While the crash of the technology sector has led to a surge of bankruptcies, few of the failed dot-coms or other new-economy companies have had traditional pensions. Lucent is something different, a maker of high-tech gear for the communications industry with roots deep in the old economy and with many more retirees than current workers.

Lucent is contractually bound to pay each of the 275,000 people covered by its pension plans, and its work force of 35,000 must generate the cash to keep the pension trust funded. These circumstances parallel those of the steel sector, where stripped-down remnants of once-huge work forces now struggle to sell enough steel to pay the last generation's retirement benefits.

Lucent says that whatever happens, it will avoid bankruptcy court. It recently announced plans to lay off more employees, reducing its payroll to the expected 35,000 by March, from a peak of 153,000 three years ago. Lucent is also radically pruning nonessential products and business segments, and says it has enough cash available to meet all its obligations in 2003. The company says that it has no short-term debt and it projects that it will finish the year with more than $2 billion in cash.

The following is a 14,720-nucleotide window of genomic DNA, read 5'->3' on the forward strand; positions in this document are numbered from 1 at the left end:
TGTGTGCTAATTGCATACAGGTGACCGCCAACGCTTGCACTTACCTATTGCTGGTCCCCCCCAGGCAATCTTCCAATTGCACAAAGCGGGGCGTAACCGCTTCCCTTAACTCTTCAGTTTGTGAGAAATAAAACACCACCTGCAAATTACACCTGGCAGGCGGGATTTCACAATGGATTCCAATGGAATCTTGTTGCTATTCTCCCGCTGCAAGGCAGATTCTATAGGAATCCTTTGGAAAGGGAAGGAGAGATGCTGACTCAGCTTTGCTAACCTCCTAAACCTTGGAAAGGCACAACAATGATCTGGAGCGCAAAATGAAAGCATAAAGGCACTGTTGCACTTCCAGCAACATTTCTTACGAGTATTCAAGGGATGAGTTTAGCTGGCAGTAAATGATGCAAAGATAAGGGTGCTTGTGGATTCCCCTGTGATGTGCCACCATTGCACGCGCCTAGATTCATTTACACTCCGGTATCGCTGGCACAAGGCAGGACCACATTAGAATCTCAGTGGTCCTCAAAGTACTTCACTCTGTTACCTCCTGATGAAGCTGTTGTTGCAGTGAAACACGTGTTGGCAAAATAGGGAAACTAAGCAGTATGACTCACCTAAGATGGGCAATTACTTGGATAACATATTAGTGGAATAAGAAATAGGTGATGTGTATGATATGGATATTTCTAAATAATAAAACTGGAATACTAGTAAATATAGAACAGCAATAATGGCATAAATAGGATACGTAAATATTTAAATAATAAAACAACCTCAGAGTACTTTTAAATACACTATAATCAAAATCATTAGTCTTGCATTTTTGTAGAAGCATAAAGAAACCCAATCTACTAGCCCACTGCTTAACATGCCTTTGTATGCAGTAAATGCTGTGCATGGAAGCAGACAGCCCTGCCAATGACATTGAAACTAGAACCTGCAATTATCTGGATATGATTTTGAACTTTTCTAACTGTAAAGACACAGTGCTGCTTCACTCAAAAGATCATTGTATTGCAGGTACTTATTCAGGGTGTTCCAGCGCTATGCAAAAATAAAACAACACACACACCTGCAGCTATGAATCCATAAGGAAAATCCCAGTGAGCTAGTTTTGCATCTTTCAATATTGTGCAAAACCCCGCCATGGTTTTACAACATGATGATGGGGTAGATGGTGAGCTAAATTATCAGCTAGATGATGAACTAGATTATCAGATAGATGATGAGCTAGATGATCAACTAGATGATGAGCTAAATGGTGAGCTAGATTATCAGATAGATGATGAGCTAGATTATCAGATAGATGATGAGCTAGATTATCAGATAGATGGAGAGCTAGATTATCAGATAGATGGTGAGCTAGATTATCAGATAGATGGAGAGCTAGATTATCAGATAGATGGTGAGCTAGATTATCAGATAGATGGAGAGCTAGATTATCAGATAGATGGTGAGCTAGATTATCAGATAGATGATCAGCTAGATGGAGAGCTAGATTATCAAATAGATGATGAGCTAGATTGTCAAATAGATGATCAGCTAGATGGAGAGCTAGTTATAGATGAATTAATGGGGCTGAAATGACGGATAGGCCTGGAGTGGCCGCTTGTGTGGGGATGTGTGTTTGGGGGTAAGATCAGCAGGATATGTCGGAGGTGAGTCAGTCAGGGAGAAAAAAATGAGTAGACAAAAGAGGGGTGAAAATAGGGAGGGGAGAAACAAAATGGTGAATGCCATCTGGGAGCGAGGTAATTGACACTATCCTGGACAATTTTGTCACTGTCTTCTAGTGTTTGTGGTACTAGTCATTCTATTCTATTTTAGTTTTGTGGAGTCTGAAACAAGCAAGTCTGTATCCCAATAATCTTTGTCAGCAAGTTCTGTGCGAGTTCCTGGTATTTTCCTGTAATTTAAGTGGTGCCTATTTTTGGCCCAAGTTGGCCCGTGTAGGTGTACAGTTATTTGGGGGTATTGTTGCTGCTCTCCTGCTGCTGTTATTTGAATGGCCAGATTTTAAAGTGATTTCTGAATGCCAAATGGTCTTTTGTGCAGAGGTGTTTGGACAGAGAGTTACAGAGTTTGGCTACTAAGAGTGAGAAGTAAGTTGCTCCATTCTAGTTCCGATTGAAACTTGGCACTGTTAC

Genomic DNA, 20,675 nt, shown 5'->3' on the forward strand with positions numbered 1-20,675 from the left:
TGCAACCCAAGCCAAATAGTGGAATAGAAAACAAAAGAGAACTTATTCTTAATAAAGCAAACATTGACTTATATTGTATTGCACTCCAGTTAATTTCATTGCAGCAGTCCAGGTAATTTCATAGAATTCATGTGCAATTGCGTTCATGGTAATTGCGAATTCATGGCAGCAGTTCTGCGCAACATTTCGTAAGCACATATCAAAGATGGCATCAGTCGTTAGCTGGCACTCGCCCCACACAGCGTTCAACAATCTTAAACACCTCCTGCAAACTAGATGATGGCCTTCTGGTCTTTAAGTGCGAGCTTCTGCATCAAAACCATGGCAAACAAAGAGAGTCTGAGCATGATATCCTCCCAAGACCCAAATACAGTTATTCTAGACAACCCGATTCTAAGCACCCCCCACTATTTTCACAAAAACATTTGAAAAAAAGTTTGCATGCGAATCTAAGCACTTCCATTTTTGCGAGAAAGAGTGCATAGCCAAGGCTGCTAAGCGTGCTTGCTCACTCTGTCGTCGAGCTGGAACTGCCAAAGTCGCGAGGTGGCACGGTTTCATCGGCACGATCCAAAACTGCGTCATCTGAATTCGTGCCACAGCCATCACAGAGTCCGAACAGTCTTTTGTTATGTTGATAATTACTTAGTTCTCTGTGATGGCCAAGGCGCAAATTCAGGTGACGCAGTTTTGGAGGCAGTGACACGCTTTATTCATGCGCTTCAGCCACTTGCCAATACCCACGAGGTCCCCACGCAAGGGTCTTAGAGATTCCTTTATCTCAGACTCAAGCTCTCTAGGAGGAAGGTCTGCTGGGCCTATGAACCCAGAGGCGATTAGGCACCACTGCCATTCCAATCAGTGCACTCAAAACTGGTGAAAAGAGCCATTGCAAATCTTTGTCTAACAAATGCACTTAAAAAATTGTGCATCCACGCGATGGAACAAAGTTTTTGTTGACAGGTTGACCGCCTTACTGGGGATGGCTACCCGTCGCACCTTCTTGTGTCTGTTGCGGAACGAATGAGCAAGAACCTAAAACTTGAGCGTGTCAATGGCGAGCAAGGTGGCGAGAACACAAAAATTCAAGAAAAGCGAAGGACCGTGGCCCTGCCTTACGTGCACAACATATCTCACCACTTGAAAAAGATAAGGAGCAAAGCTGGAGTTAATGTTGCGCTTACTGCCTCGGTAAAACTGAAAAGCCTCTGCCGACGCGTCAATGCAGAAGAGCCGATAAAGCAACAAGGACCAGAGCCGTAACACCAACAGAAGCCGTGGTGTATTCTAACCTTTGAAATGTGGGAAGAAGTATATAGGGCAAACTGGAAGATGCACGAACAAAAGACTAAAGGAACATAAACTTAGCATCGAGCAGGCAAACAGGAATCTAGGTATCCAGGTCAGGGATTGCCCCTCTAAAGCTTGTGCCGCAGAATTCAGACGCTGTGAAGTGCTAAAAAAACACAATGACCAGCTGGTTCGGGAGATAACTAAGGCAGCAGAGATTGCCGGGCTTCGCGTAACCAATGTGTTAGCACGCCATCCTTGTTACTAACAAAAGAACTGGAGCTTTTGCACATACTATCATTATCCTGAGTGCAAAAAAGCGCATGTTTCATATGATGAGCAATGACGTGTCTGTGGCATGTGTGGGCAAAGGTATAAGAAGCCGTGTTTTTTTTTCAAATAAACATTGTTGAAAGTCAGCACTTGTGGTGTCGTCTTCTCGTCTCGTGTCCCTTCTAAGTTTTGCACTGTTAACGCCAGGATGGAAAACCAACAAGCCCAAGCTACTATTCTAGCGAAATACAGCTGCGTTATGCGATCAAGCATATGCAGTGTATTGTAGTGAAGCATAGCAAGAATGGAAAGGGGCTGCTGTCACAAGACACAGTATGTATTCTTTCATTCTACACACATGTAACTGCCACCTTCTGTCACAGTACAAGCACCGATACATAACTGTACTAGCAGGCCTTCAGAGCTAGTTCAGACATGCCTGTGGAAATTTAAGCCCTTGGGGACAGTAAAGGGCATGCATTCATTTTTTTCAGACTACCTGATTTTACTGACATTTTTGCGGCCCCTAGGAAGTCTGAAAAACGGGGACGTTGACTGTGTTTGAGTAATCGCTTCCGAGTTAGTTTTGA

But analysts view Lucent's turnaround plans with caution, noting that the markets for the telecommunications equipment it sells are deeply depressed. "The market expects bankruptcy, with a probability of about 50 percent," said Ziki Slav, a bond analyst at Dresdner Kleinwort Wasserstein-Grantchester.

It would not take a bankruptcy to deprive retirees of their health coverage. Companies are required to set aside assets to cover pension promises, but there are no such requirements for retiree health insurance. Companies simply provide retiree health care on a "pay as you go" basis.

During the recent boom years, the sums were available. Lucent, for one, was able to use the ample excess in its pension plans to purchase retiree coverage, even as the company's overall finances sagged. Pension-funding regulations permit this when plans have at least 125 percent of the assets they will need to make anticipated pension payments.